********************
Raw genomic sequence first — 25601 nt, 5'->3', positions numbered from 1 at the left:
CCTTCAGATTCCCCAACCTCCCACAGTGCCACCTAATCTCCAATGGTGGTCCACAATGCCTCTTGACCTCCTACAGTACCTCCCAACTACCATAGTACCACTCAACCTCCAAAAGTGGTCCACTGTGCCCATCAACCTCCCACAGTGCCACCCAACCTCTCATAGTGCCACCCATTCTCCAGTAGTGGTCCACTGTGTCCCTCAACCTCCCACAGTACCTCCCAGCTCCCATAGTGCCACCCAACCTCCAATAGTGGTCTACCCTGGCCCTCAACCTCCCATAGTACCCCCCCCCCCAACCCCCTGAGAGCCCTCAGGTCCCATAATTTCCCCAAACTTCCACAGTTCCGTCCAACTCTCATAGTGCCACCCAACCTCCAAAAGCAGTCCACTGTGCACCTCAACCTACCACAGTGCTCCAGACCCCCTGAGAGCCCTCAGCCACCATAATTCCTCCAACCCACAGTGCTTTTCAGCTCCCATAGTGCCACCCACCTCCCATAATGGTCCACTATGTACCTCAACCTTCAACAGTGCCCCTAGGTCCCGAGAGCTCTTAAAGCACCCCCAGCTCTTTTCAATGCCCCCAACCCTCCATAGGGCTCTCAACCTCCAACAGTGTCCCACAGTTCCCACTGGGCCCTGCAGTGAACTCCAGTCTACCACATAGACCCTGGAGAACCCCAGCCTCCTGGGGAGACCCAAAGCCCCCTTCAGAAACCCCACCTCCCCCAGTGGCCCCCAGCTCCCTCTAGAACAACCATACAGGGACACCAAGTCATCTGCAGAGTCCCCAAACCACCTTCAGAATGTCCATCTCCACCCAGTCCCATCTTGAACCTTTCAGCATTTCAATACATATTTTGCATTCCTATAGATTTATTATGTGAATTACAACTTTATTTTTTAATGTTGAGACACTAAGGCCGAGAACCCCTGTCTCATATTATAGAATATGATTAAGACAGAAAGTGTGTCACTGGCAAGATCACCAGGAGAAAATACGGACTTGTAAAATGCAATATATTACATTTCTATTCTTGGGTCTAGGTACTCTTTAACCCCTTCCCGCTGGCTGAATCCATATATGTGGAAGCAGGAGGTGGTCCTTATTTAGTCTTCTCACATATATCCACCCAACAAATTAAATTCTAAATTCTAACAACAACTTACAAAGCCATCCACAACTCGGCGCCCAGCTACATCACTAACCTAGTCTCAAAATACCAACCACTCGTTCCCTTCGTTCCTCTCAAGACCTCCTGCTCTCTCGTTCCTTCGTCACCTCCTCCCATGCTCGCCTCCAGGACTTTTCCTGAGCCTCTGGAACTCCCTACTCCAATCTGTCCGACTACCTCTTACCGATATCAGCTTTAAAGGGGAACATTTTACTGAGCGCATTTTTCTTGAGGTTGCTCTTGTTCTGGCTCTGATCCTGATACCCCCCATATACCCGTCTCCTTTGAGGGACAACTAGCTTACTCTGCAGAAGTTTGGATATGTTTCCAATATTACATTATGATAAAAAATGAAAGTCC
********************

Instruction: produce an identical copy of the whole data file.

Raw genomic sequence first — 25601 nt, 5'->3', positions numbered from 1 at the left:
CCTTCAGATTCCCCAACCTCCCACAGTGCCACCTAATCTCCAATGGTGGTCCACAATGCCTCTTGACCTCCTACAGTACCTCCCAACTACCATAGTACCACTCAACCTCCAAAAGTGGTCCACTGTGCCCATCAACCTCCCACAGTGCCACCCAACCTCTCATAGTGCCACCCATTCTCCAGTAGTGGTCCACTGTGTCCCTCAACCTCCCACAGTACCTCCCAGCTCCCATAGTGCCACCCAACCTCCAATAGTGGTCTACCCTGGCCCTCAACCTCCCATAGTACCCCCCCCCCCAACCCCCTGAGAGCCCTCAGGTCCCATAATTTCCCCAAACTTCCACAGTTCCGTCCAACTCTCATAGTGCCACCCAACCTCCAAAAGCAGTCCACTGTGCACCTCAACCTACCACAGTGCTCCAGACCCCCTGAGAGCCCTCAGCCACCATAATTCCTCCAACCCACAGTGCTTTTCAGCTCCCATAGTGCCACCCACCTCCCATAATGGTCCACTATGTACCTCAACCTTCAACAGTGCCCCTAGGTCCCGAGAGCTCTTAAAGCACCCCCAGCTCTTTTCAATGCCCCCAACCCTCCATAGGGCTCTCAACCTCCAACAGTGTCCCACAGTTCCCACTGGGCCCTGCAGTGAACTCCAGTCTACCACATAGACCCTGGAGAACCCCAGCCTCCTGGGGAGACCCAAAGCCCCCTTCAGAAACCCCACCTCCCCCAGTGGCCCCCAGCTCCCTCTAGAACAACCATACAGGGACACCAAGTCATCTGCAGAGTCCCCAAACCACCTTCAGAATGTCCATCTCCACCCAGTCCCATCTTGAACCTTTCAGCATTTCAATACATATTTTGCATTCCTATAGATTTATTATGTGAATTACAACTTTATTTTTTAATGTTGAGACACTAAGGCCGAGAACCCCTGTCTCATATTATAGAATATGATTAAGACAGAAAGTGTGTCACTGGCAAGATCACCAGGAGAAAATACGGACTTGTAAAATGCAATATATTACATTTCTATTCTTGGGTCTAGGTACTCTTTAACCCCTTCCCGCTGGCTGAATCCATATATGTGGAAGCAGGAGGTGGTCCTTATTTAGTCTTCTCACATATATCCACCCAACAAATTAAATTCTAAATTCTAACAACAACTTACAAAGCCATCCACAACTCGGCGCCCAGCTACATCACTAACCTAGTCTCAAAATACCAACCACTCGTTCCCTTCGTTCCTCTCAAGACCTCCTGCTCTCTCGTTCCTTCGTCACCTCCTCCCATGCTCGCCTCCAGGACTTTTCCTGAGCCTCTGGAACTCCCTACTCCAATCTGTCCGACTACCTCTTACCGATATCAGCTTTAAAGGGGAACATTTTACTGAGCGCATTTTTCTTGAGGTTGCTCTTGTTCTGGCTCTGATCCTGATACCCCCCATATACCCGTCTCCTTTGAGGGACAACTAGCTTACTCTGCAGAAGTTTGGATATGTTTCCAATATTACATTATGATAAAAAATGAAAGTCC